Where is Anne Frank?

June 29, 2022

animation, family film, Festival, Film Festival, Review, This Week Leave a Comment

…. takes us on a fanciful flight of the imagination that, while soaring to impressive heights, never quite manages to stick the landing.
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Where is Anne Frank?

Lisa Nystrom
Year: 2021
Director: Ari Folman
Cast:

Emily Carey, Ruby Stokes, Sebastian Croft (voices)

Released: July 7 - 17, 2022
Running Time: 99 minutes
Worth: $12.00

FilmInk rates movies out of $20 — the score indicates the amount we believe a ticket to the movie to be worth

…. takes us on a fanciful flight of the imagination that, while soaring to impressive heights, never quite manages to stick the landing.

Written and directed by Israeli filmmaker Ari Folman, Where is Anne Frank? is a poignant, lovingly detailed animated film following the adventures of Kitty, the human manifestation of the imaginary friend of Anne Frank, world famous teenage diarist and victim of the Holocaust.

As a lonely girl hiding alongside her family in a crowded annex to avoid Nazi persecution, Anne invented Kitty as an outlet for her secrets and fears. Each entry in her famous diary was addressed to Kitty as if Anne were writing to a beloved friend. As the film opens, “one year from now” in the Frank House in Amsterdam, Kitty awakens from the printed page to find herself surrounded by tourists and museum guards, with Anne nowhere to be found. What follows is a fanciful tale of magical realism as Kitty embarks on a dreamlike journey to uncover the truth of what became of Anne after the last diary entry was penned.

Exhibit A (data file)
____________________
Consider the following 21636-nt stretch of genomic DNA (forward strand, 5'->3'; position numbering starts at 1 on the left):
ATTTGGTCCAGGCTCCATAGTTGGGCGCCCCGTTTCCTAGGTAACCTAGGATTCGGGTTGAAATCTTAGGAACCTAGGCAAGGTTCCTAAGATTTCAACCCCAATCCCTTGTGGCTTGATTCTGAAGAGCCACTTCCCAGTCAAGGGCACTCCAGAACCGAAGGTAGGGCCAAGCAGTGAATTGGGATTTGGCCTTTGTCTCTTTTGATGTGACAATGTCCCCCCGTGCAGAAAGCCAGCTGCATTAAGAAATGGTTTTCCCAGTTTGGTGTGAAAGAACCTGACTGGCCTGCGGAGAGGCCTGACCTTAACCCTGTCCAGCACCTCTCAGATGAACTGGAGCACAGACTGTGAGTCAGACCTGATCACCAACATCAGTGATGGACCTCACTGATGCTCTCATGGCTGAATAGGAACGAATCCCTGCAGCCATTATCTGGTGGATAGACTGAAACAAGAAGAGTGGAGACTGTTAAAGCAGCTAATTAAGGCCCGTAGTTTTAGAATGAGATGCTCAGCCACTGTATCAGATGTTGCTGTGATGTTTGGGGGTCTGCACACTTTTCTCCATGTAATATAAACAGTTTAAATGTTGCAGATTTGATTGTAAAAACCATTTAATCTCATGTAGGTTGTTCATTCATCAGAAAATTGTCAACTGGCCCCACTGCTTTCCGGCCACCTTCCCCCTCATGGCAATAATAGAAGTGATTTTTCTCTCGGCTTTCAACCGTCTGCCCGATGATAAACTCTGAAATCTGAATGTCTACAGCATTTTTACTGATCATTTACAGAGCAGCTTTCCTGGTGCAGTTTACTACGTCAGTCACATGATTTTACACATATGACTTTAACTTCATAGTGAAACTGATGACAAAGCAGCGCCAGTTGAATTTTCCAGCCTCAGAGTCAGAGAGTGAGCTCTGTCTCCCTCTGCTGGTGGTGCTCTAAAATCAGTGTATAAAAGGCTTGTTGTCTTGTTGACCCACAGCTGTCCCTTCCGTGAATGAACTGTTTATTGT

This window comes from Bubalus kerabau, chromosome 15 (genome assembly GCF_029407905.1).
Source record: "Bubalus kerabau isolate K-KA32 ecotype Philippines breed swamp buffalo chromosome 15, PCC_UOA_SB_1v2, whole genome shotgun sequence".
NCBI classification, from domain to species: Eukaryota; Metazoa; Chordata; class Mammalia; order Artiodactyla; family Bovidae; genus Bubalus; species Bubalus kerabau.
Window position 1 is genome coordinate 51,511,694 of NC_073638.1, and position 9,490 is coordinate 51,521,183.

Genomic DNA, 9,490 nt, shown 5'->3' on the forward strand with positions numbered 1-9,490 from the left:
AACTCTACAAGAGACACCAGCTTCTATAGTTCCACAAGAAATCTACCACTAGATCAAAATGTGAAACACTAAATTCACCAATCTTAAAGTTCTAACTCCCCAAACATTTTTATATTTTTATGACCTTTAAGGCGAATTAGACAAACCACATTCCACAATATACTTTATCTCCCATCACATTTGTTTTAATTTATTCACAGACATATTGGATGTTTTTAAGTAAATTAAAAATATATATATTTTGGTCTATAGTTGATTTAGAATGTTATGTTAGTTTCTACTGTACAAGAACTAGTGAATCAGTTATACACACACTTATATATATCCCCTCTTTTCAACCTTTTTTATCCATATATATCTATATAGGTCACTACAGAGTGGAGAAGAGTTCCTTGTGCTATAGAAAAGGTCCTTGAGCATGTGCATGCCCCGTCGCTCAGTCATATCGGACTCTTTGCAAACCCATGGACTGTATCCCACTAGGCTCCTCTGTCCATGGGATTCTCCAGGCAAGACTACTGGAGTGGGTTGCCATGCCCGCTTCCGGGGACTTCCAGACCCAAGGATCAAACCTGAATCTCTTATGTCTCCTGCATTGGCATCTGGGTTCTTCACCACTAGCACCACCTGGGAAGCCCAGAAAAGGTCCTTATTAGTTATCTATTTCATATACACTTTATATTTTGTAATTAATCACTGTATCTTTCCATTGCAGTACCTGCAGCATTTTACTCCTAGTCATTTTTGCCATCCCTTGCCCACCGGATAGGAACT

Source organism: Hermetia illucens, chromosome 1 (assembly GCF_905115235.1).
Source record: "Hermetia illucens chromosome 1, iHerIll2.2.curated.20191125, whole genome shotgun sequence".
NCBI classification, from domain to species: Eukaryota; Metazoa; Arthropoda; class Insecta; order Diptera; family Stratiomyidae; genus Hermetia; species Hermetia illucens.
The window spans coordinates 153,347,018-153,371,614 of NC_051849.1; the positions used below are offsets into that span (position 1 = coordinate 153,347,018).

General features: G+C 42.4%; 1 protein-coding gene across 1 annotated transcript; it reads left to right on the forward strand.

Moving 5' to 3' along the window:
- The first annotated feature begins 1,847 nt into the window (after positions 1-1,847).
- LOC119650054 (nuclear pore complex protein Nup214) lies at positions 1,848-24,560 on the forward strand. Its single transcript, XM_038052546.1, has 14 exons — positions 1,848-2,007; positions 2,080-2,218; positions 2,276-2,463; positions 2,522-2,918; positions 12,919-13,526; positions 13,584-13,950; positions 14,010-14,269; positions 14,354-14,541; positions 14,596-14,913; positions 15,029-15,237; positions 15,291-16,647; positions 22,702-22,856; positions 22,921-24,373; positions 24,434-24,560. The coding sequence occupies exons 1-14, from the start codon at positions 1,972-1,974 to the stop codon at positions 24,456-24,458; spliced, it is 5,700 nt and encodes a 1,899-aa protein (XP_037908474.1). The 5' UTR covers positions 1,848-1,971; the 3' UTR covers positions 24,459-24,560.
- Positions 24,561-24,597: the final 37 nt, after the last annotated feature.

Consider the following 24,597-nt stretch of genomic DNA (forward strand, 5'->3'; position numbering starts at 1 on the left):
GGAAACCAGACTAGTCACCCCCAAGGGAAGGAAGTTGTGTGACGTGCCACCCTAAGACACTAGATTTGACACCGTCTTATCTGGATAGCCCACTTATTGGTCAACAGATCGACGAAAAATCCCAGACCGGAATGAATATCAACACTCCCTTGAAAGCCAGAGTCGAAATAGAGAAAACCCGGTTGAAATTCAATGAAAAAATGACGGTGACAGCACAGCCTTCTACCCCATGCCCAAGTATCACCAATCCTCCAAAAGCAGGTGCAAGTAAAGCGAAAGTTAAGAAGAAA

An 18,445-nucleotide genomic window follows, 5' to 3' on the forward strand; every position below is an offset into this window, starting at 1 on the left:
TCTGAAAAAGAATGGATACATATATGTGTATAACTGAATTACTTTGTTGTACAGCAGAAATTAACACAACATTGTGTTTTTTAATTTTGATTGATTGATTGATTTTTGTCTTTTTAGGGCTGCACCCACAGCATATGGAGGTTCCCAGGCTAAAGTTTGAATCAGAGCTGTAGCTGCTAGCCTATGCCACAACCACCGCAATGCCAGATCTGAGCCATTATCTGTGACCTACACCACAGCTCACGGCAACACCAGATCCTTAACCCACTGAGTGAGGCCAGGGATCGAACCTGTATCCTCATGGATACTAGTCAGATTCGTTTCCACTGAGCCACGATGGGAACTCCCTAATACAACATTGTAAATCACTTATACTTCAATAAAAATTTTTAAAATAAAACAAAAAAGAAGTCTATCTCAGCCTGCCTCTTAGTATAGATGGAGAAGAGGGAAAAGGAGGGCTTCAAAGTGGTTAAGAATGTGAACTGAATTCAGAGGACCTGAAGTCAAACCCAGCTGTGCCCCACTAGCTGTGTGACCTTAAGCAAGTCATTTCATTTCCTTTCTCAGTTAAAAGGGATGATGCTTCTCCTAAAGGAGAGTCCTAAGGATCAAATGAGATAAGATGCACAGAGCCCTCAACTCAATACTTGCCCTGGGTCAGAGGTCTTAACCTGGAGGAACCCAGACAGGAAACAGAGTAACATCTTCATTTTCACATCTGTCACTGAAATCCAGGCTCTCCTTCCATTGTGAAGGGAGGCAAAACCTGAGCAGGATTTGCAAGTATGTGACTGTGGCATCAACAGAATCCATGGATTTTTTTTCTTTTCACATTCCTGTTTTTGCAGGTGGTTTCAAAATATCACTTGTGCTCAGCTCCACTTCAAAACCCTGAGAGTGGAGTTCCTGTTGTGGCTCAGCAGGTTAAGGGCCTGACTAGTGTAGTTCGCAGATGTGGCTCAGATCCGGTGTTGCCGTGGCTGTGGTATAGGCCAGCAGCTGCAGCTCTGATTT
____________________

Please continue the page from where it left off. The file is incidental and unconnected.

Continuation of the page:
The story unfolds in a classic, hand-drawn style of animation that has its own sort of charm. Aimed at an exclusively younger demographic, Folman’s screenplay does its level best to introduce audiences to this undeniably dark period of history without overwhelming them with the grief and horrors. Kitty is seeing the world with fresh eyes and struggling to make sense of it, relying on the connection she forges with Peter, a pickpocket who falls speedily and perplexingly in love with her. Amongst all this, the film also draws pointed parallels between Anne’s experiences beneath the Nazi regime and the current plight of asylum seekers in Europe, a family of whom Kitty befriends along the way.

Softening the tragedy of Anne’s fate by reframing the tale as a love story between a boy and the anthropomorphised personification of Anne’s private diary is certainly a fresh take on the subject. By contextualising the grim reality of the situation within Kitty’s own experiences of love and her sorrow over the loss of her best friend, Folman takes us on a fanciful flight of the imagination that, while soaring to impressive heights, never quite manages to stick the landing.

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